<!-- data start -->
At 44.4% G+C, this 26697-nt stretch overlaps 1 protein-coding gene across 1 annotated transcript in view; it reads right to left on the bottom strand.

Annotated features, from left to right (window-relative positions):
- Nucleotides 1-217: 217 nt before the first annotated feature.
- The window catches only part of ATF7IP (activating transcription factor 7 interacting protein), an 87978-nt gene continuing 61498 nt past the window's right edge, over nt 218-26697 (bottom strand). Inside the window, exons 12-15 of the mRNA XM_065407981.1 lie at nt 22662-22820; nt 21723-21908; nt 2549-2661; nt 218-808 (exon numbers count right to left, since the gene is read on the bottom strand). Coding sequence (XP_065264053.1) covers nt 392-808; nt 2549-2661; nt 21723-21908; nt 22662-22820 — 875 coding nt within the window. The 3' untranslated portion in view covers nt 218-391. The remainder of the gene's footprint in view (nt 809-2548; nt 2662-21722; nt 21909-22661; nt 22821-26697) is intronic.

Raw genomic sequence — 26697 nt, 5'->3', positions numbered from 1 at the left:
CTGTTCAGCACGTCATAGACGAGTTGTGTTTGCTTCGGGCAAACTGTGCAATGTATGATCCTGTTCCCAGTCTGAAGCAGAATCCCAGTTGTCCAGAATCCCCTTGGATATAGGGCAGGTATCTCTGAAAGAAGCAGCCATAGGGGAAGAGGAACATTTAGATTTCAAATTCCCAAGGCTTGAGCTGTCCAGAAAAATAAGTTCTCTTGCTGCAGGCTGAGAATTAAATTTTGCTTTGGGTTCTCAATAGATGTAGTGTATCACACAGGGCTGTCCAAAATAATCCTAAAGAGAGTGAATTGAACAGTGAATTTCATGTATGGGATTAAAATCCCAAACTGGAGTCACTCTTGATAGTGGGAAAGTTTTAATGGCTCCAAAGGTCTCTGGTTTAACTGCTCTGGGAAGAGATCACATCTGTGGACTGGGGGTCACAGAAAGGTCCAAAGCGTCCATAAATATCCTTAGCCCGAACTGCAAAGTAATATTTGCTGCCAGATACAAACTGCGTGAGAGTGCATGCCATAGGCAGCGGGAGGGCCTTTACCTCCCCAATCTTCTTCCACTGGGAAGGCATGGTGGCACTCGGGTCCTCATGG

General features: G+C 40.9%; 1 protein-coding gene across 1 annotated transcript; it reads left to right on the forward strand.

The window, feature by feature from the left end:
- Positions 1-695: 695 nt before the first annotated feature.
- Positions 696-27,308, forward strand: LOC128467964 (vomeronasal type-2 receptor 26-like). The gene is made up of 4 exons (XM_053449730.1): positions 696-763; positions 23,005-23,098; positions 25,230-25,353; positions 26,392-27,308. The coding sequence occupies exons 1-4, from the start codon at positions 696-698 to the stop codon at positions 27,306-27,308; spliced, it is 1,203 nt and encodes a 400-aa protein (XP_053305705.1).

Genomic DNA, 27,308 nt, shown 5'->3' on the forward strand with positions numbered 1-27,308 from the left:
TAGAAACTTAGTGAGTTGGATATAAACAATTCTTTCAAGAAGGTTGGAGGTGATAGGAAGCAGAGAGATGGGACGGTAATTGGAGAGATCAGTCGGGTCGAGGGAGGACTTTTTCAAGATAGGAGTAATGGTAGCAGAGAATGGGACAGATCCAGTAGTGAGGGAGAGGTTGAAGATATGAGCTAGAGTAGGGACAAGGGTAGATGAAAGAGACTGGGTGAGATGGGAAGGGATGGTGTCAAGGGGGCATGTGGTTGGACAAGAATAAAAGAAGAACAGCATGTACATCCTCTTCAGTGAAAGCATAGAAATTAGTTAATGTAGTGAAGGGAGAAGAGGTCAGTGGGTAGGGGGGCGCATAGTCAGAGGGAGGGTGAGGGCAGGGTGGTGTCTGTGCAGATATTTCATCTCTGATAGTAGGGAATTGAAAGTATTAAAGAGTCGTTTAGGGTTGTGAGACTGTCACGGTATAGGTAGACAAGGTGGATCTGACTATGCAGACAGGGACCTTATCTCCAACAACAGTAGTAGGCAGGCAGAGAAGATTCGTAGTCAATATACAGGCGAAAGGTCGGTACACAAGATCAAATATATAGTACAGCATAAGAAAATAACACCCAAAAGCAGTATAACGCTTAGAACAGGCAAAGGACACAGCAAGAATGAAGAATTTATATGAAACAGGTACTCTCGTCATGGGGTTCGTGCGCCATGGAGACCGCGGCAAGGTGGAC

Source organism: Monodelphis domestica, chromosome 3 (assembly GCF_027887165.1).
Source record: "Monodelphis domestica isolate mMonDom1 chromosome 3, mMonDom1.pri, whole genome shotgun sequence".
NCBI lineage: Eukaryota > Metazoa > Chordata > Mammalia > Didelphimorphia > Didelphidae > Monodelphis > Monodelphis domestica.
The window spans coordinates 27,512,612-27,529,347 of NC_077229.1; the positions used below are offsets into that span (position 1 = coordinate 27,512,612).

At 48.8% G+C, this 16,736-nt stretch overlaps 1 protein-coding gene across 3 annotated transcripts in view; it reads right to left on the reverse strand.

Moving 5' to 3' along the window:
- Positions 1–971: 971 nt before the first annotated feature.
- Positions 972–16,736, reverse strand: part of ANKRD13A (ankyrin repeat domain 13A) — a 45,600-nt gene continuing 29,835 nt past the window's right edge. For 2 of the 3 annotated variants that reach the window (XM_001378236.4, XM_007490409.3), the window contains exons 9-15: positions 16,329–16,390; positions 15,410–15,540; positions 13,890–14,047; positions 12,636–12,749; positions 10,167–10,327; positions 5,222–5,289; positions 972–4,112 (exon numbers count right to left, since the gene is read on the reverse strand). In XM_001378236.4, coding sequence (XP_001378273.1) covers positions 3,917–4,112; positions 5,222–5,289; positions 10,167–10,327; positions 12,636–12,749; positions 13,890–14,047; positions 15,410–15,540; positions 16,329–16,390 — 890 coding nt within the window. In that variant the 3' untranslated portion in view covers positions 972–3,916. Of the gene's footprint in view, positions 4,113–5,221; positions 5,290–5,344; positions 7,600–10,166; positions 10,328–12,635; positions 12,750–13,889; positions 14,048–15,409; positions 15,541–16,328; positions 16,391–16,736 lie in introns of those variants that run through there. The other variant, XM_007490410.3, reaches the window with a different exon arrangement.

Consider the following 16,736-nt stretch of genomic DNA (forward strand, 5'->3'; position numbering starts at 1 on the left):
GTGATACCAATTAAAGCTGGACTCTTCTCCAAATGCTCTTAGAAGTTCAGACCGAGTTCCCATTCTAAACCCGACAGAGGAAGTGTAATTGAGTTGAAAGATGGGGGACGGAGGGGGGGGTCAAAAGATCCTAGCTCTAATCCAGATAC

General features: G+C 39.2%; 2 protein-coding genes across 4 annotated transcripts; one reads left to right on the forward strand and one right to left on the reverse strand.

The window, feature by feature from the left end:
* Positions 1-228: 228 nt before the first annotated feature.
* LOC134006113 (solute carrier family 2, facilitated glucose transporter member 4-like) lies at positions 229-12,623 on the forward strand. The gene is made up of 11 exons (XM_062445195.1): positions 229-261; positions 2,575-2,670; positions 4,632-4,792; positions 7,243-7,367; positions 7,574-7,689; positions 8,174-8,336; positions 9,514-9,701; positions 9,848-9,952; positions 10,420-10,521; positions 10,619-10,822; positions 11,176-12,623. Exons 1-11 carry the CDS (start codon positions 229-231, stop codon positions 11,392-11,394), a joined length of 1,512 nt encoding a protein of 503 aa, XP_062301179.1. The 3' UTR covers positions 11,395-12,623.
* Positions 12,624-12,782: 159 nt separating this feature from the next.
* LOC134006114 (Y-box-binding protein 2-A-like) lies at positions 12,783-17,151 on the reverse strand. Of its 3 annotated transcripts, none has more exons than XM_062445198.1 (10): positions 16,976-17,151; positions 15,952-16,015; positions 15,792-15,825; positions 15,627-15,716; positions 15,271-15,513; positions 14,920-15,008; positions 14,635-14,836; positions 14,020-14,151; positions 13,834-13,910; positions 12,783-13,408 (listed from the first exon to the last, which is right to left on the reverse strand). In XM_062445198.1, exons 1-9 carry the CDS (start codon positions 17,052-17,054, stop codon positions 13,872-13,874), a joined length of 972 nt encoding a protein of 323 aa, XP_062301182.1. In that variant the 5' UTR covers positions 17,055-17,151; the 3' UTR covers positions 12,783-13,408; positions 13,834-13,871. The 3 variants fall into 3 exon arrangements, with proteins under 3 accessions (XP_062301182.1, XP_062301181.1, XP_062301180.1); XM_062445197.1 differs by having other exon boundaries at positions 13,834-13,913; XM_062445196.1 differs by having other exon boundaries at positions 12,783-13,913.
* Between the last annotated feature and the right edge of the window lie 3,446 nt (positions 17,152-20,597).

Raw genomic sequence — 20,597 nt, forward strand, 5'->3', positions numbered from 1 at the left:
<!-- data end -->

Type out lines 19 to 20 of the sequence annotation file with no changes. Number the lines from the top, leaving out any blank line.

- Positions 1–971: 971 nt before the first annotated feature.
- Positions 972–16,736, reverse strand: part of ANKRD13A (ankyrin repeat domain 13A) — a 45,600-nt gene continuing 29,835 nt past the window's right edge. For 2 of the 3 annotated variants that reach the window (XM_001378236.4, XM_007490409.3), the window contains exons 9-15: positions 16,329–16,390; positions 15,410–15,540; positions 13,890–14,047; positions 12,636–12,749; positions 10,167–10,327; positions 5,222–5,289; positions 972–4,112 (exon numbers count right to left, since the gene is read on the reverse strand). In XM_001378236.4, coding sequence (XP_001378273.1) covers positions 3,917–4,112; positions 5,222–5,289; positions 10,167–10,327; positions 12,636–12,749; positions 13,890–14,047; positions 15,410–15,540; positions 16,329–16,390 — 890 coding nt within the window. In that variant the 3' untranslated portion in view covers positions 972–3,916. Of the gene's footprint in view, positions 4,113–5,221; positions 5,290–5,344; positions 7,600–10,166; positions 10,328–12,635; positions 12,750–13,889; positions 14,048–15,409; positions 15,541–16,328; positions 16,391–16,736 lie in introns of those variants that run through there. The other variant, XM_007490410.3, reaches the window with a different exon arrangement.